The Mongolian and Manchu translations of the title Lunyu differ markedly from the conventional Chinese explanations of the name of the text. Although Manchu Leolen gisuren is clearly not related to Mongolian Sigumjilel ugulel, both the Manchu and Mongolian translations treat lun and yu as appositional nouns, a treatment which does not appear to have any basis in the traditional Chinese explanation of the title. Coupled with evidence for Mongolian influence on other aspects of the Manchu exegesis of the Analects, this suggests that here too the Manchus were influenced by the Mongolian tradition. Although the Manchus borrowed a significant number of words from Mongolian to translate key ethical terms of the Lunyu, the fact that they also used both Chinese loan words and native Manchu words to render some of those concepts results in a version of the Analects that reflects a uniquely Manchu understanding of the text. Borrowing words from Chinese to render xiao, gong, and jing suggests that the Manchus felt that some of these terms had a distinctly Chinese flavor that could not be effectively translated by using either Mongolian loan words or native Manchu words. That ren and zhong, are translated with the native Manchu words gosin and tondo, respectively, implies that these key ethical concepts were perceived to be similar to aspects of Manchu culture and society. An examination of the etymology of gosin and tondo is intriguing, for it reveals that Chinese ren and zhong have been given a distinctly Manchu flavor.

The Chinese word ren [is less than] *njin is both graphically similar to and homophonous with the word ren [is less than] *njin 'person', which implies that the Confucian term ren specifically pertains to personal relationships. As Peter A. Boodberg notes, the only common translations of the term ren that convey this etymological overtone are 'humaneness' and 'humanity', words clearly derived from 'human'.(60) Gosin, however, which is the standard Manchu translation for ren, is not related to niyalma, the Manchu word for 'person'.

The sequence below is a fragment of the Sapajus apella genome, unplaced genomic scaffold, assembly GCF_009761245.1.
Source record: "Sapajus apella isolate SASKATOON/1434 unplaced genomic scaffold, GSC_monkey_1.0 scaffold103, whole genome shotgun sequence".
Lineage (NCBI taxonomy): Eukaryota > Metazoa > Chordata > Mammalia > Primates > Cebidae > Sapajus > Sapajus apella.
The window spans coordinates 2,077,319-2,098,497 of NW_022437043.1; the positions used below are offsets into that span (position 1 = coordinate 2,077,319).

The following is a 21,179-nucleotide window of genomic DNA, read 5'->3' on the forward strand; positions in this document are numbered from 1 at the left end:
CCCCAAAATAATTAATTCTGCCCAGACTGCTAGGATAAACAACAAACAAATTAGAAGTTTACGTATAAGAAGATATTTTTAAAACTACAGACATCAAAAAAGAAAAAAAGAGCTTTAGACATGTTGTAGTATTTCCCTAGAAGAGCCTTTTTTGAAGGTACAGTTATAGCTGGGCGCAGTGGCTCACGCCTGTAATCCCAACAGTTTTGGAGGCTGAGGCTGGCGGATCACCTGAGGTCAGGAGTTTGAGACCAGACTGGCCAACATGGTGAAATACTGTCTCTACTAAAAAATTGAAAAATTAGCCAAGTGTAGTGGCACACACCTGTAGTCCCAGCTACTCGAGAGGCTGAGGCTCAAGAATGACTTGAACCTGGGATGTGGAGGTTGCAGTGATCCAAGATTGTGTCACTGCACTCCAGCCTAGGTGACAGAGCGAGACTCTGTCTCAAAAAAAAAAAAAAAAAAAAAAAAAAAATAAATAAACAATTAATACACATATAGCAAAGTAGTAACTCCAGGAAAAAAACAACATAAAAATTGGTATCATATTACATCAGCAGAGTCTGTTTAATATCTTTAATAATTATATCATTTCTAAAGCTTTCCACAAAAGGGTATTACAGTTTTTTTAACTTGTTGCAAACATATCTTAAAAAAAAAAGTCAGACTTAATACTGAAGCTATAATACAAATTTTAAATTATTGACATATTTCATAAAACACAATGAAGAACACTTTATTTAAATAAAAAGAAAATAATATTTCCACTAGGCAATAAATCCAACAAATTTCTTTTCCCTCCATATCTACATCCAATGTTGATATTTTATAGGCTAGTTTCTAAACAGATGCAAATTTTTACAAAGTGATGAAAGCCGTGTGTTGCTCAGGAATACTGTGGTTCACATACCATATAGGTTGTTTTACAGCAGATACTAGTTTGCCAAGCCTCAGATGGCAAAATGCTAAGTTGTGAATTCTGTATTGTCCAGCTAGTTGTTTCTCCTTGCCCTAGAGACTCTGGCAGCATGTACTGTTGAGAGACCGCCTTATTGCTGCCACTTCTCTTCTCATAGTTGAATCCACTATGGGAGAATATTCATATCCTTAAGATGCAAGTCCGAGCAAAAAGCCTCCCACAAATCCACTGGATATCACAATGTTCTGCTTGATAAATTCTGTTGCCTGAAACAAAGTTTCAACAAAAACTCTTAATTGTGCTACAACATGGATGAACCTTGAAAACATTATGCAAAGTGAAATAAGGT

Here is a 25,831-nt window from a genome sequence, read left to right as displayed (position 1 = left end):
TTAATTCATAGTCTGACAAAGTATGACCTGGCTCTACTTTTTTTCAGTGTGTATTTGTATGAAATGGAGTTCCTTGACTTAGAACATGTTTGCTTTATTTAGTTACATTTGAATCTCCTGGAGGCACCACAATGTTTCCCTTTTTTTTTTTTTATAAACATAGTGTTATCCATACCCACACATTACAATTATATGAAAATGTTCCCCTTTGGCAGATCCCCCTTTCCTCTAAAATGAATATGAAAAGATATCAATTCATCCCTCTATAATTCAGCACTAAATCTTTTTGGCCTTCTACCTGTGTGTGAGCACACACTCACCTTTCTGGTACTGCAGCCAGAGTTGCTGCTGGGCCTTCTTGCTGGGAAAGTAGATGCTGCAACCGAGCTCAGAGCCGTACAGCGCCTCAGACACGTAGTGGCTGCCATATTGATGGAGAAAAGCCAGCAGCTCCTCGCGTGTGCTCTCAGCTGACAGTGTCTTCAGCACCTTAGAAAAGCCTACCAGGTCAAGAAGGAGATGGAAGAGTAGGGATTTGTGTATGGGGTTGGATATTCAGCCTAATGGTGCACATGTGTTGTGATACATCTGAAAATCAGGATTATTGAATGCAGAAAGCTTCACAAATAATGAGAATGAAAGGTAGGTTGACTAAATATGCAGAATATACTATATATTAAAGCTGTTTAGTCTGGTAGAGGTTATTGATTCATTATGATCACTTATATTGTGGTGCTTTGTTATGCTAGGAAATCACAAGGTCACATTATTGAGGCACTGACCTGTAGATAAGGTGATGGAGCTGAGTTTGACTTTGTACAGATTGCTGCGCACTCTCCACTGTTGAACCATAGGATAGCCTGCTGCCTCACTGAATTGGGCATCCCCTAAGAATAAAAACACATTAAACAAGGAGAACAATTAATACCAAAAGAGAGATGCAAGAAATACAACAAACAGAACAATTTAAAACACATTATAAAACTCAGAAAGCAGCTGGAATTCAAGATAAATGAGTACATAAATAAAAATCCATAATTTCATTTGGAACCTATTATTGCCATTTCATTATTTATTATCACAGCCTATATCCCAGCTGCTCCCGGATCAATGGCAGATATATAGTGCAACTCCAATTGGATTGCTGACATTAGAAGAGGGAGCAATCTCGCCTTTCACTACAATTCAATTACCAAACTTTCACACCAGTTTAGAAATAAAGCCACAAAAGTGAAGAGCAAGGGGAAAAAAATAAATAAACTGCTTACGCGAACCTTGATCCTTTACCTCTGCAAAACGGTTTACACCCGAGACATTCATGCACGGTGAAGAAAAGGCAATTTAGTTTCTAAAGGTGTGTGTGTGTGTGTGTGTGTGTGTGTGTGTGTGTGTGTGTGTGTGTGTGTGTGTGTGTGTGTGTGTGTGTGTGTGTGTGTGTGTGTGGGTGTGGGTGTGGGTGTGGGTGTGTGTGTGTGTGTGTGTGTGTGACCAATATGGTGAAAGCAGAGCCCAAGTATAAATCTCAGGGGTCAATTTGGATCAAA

The Manchu word gosin is a deverbal noun from gosi- 'to pity, have mercy; to love, cherish', which also means 'to hurt (of an abrasion)'. Other words derived from gosi- include (1) gosita- 'to like, love', where -ta ([is similar to] -te [is similar to] -to) represents an intensifying suffix, and (2) gosicuka 'pitiful; lovable', where -cuka ([is similar to] -cuke) is an adjectival suffix. The word gosin is also related to (1) gosihon 'bitter; miserable, suffering', where the adjectival ending -hon ([is similar to] -hun [is similar to] -hun) has been added to gosin (although -hun is expected since gosin does not contain only back vowels), (2) gosihori 'a large bitter exotic fruit', where -hori ( [is similar to] -huri) is an ending used for exotic things,(61) and (3) gosiholo- 'to be bitter; to act in a miserable or distressed manner, be miserable or distressed', where the denominal verb suffix -lo ([is similar to] -la [is similar to] -le) has been added to gosihon (although the expected ending is -la). In the Qingwen zonghui the verbs gosi- and gosita- are both glossed by the Chinese phrase tengai 'to be fond of (a child)', where teng by itself means 'to be fond of (a child); to ache, suffer'.(62) These glosses provide us with valuable insight into the meaning of gosin and its relation to gosihon, which means 'suffering'. It seems that Chinese tengai and Manchu gosi- both convey a nuance of the pain that is an integral part of love.

In the Wuti Qingwen jian, the Chinese words lian'ai and ren'ai are both translated with Manchu gosi-.(63) This suggests that gosi- encompasses the meaning of 'compassion, pity, love' as well as 'humane love, love for one's fellow man'. The aforementioned Wuti Qingwen jian glosses for gosi- are in the categories of youti 'friendship and fraternal deference' and renyi 'humanity and propriety', respectively. This implies that gosi- and, by extension, gosin encompass the spectrum from everyday personal relationships to idealized and morally correct ones, whereas Chinese ren only seems to include the latter type.